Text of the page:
Student Newspaper

Opinion: Has the Cannes Film Festival Become Little More Than a Male Fantasy?

Share Article
Opinion: Has the Cannes Film Festival Become Little More Than a Male Fantasy?

As we reminisce about the cultural resets from 2021, one of the most controversial yet undebated topics of the year was the Cannes Film Festival. The glamour and charismatic Cannes Film Festival was back in full force early last summer after the 2020 cancellation of the festival due to the pandemic. Julia Ducournau, Antoneta Alamat Kusijanovic and Kira Kovalenko are some of the female filmmakers that won remarkable directorial awards. Although this year saw an increase in female nominations and an improvement of gender parity, the continuation festival director Thierry Frémaux’s entrenched, outdated views of on women in the film industry still permeate the event.

Yes, this year’s numbers of contributions by female filmmakers are heartening but let’s also consider the fact that this is the first time the Cannes Film Festival has hosted 20 female filmmakers among its Official Selection, including Competition, Un Certain Regard, and the newly created Cannes Premiere section. Moreover, Ducournau’s win is only the second time that the Golden Palm has gone to a woman – the other was nearly three decades ago when New Zealander Jane Campion won for The Piano in 1992. Likewise, the best director award has gone to women only twice – in 1961 to Yulia Solntseva for Chronicle of Flaming Years and then, 71 years later, to Sofia Coppola for The Beguiled in 2017.

Moreover, the amount of overlooked female directors throughout the years is alarming. The legendary Agnes Varda, often referred to as “the godmother of the French New Wave” due to her legendary contribution in the history of cinema, only competed at Cannes once in 1962 for Cléo. The directorial awards were only given to men that year. Another instance is Claire Denis; her only film to compete at Cannes was Chocolat (1988). Her most well-known film Beau Travail - an extremely powerful meditation on masculinity and forgiveness - is widely recognised as one of the greatest films of all times. Yet, despite its critical success, it was not selected for Cannes.

As festival director Thierry Fremaux told IndieWire’s Eric Kohn: “Regarding the Official Selection: Since 1946, we have not applied any criteria other than that of the works, not the gender of the artists. However, in the event of a tie in the programming process between two films, we will opt for the one directed by a woman. But there is still immense progress to be made. In many countries, the presence of women is not strong enough. The good news this year is for French cinema, in which we see real progress. I hope the Selection can attest to that.” Although this year boasted an increase in female driven films, Cannes’ excruciating continuation of overlooking women’s outstanding contribution in the industry.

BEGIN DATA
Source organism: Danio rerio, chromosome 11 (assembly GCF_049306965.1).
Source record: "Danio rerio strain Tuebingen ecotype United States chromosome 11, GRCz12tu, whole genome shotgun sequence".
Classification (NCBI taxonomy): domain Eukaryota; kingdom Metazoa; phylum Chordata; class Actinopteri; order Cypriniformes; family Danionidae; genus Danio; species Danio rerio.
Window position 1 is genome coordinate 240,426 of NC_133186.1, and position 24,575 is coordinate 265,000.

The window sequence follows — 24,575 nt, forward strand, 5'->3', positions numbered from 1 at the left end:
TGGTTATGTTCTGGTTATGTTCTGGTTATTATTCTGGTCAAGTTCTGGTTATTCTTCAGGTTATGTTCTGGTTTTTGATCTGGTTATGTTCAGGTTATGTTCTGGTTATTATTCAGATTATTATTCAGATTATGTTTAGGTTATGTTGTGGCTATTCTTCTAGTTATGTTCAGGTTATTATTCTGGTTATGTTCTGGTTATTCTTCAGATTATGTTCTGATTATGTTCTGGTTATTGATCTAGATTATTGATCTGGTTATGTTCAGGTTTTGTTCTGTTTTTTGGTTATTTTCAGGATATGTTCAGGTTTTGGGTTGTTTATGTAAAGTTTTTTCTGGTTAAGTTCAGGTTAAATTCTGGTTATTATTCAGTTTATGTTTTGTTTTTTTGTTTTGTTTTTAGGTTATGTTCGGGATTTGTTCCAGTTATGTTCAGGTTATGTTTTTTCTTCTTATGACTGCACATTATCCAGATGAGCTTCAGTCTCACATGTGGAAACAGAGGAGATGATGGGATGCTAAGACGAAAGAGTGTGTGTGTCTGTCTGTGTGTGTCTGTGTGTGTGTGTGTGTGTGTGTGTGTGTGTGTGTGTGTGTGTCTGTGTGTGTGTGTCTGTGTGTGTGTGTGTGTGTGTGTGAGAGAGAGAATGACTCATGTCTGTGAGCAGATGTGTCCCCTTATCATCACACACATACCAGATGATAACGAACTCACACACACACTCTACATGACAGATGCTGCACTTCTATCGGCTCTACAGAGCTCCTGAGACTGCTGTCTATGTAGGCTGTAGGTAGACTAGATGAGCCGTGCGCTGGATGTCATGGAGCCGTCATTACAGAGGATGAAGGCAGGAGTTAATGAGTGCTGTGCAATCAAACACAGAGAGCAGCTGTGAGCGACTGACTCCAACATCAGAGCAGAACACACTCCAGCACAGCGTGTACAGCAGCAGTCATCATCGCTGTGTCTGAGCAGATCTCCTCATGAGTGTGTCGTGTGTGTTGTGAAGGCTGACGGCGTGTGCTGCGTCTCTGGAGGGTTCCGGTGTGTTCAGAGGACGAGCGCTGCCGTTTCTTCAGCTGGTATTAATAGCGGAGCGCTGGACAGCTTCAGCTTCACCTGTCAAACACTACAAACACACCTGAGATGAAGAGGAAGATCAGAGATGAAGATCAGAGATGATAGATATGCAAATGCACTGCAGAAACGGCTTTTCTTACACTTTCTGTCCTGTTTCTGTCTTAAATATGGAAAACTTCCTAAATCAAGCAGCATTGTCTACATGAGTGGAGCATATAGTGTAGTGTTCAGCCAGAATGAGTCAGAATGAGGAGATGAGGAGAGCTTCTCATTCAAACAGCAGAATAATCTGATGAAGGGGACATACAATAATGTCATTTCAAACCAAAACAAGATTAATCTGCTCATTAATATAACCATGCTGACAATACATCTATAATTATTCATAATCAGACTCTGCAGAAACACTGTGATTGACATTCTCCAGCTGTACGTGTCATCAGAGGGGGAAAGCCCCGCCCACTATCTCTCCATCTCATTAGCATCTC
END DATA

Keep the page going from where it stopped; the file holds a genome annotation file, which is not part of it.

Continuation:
Frequently, the absence of women at the big film festivals is blamed on the myth that there aren’t enough female directorial films to consider, so the problems are at the production level. However, this is not the case. Women’s film festivals have been running since the 1970s, showing more than 150 films directed by women each year, from Belgium to Egypt. Still, the films that show at these festivals are often labelled “women’s films”, implying that they lack a universal appeal. Likewise, the idea of “auteurship” is important at Cannes as it is widely known for celebrating acclaimed directors. Director François Truffaut developed the concept in his 1954 essay Une certaine tendance du cinéma français (A certain trend in French cinema). Thus, it’s clear that the idea of “auteurs” sadly remains dominated by  men.

 A French study scrutinised the work of the special commission charged with nominating French films for participation at the festival over a 54-year-long period (1946-2001). It found that out of the 180 nominations only six have been for films directed by women. Hence, looking at the entirety of Cannes’ record, the festival lacks female representation.

Looking back at Cannes 2018 when 82 female film stars actively protested at the festival, they engaged in rallying against gender-based discrimination in the film industry, especially at the film festival. Headline celebrities such as Cate Blanchett, Kristen Stewart and Salma Hayek took part in this red-carpet demonstration, where two-time Oscar winner Blanchett commented: "We are 82 women, representing the number of female directors who have climbed these stairs since the first edition of the Cannes Film Festival in 1946. In the same period, 1,688 male directors have climbed these very same stairs.” Whilst this proved to be a bold way of provoking a dialogue on social media, director Fremaux still keeps hold of outdated views about female benefaction to the film industry leading to a lack of female representation at numerous film festivals worldwide. However, looking at the bright side, many female filmmakers have screened at the festival in the recent years: 6 female directed films in 2015, 9 in 2016, 12 in 2017, 11 in 2018, 14 in 2019, 16 female films in 2020. Hence, with the conclusion of Cannes 2021, It’s great to look forward to more and more women achieving awards of uttermost significance and that too in the topmost categories.

But we must also ask ourselves the question that how many film festivals around the world will continue to promote justice to the work of women, so they enter the annals of film history? Thus, we must make sure female directors are heard, seen and given fair credit solely because they have so much potential to offer and unlike Ipsen, Breillat, Denis, women must be continuously celebrated, and their work should be honoured and equally given credit at award shows and film festivals.

By browsing our site you are agreeing to our use of cookies. Find out about cookies here Accept & Close